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Eternal Springtime: A Persian Garden Carpet from the Burrell Collection

Sheila Canby
July 10, 2018

From July to October, regardless of the weather outside, visitors will be able to enjoy springtime, embodied in a grand Persian garden carpet on loan from the Burrell Collection in Glasgow, Scotland. Called the "Wagner Garden Carpet" after a former owner, this carpet will be on view in an American museum for the first time. It is the third-oldest-known Persian garden carpet, dating from the seventeenth century, whereas the three later examples in The Met collection were produced in the eighteenth and early nineteenth centuries. The weaving technique of the carpet supports an attribution to Kirman in southeastern Iran, while the later examples are considered products of Kurdistan in western Iran.

Wagner carpet full

The "Wagner" Garden Carpet, 17th century. Iran, Kirman. Cotton warp; wool, cotton, and silk weft; wool pile. Lent by Glasgow Life (Glasgow Museums) on behalf of Glasgow City Council: from the Burrell Collection with the approval of the Burrell Trustees. On view in gallery 462

What makes the Wagner Garden Carpet so special? Similar to the other two seventeenth-century garden carpets, this one contains a dizzying array of birds, animals, insects, fish, and even snails amidst flowers and leafy trees. It buzzes with life. Humorous or dangerous encounters between animals take place in a formal setting based on the classic chahar bagh (literally, "four garden") plan of Persian gardens. However, the Wagner carpet does not follow the standard plan with a vertical central water channel intersected by a large horizontal channel to form four rectangles planted with trees and flowers. Instead, two channels run the length of the carpet and are joined by a horizontal channel that does not extend to the lateral edges of the rug. At the point of intersection is a stepped rectangle, which is a repaired area that may have originally contained a pavilion.

Lower half of Wagner carpet

Lower half of the "Wagner" Garden Carpet

Although all gardens change over time, the walled garden with water channels maintained its popularity in Iran well into the twentieth century. As in the lower half of the Wagner carpet (above), channels were lined with cypress and chinar, or plane trees, a variety of the sycamore. These trees provided shade and color contrast. In the hot, arid Iranian climate, water is scarce, transported to towns and cities by underground canals that capture snowmelt from the mountains and move it great distances. Landowners would purchase a portion of this water to irrigate crops and their pleasure gardens. While poetry, music, and conversation with friends and family all took place in garden settings, they also provided a protected environment in which to grow fruit and nut trees, vegetables, and flowers such as roses, iris, and lilies. Most of the trees and plants in the Wagner carpet are rendered in a botanically imprecise way, yet the profusion of foliage and blossoms reinforces the impression of a delightful, perfumed bower.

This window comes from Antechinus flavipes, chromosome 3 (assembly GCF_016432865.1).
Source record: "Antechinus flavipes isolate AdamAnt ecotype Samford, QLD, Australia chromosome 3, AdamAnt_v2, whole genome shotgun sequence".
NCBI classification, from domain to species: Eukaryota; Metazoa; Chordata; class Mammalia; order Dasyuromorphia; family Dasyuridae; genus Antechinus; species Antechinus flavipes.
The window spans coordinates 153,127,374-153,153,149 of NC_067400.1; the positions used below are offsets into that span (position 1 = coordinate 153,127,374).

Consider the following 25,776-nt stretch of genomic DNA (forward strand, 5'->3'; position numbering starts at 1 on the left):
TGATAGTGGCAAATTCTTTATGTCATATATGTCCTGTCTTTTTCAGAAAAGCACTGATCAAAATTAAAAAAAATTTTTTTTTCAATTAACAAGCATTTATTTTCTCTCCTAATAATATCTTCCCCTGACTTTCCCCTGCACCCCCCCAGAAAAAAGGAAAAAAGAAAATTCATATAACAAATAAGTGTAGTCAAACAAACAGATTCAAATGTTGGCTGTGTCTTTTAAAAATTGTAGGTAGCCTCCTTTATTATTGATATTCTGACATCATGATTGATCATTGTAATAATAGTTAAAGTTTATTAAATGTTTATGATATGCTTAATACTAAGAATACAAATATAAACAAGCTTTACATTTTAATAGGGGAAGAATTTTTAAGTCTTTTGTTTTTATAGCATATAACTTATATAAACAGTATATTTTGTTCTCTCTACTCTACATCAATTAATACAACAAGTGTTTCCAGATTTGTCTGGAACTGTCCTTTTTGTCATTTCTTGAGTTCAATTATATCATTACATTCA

Wagner carpet upper half

Upper half of the "Wagner" Garden Carpet

For an enclosed space, such as an actual Persian garden would have been, the assortment of fierce and peaceable animals involves very little violence. Only the lions attacking goats (to the right and left in the upper end of the carpet, above) hint that danger could possibly lurk here. Otherwise, even the cheetahs near the horizontal central watercourse appear to want to play with the goats before them. Ducks fly through the trees and swim in the channels, while peacocks stroll beneath the trees. Fish of several types navigate the watercourses, while rabbits, foxes, and wolves gambol through the foliage. Imagine sitting on such a carpet inside a building in winter or in a grand tent in the desert. The delightful, animated scene might just transport one away from either excessive cold or heat. Add to that any one of a myriad of Persian verses that liken a beauty (male or female) to a cypress tree, or a wine cup to a rose, and one can understand how such a carpet conjures up the romantic frame of mind of much of Persian poetry.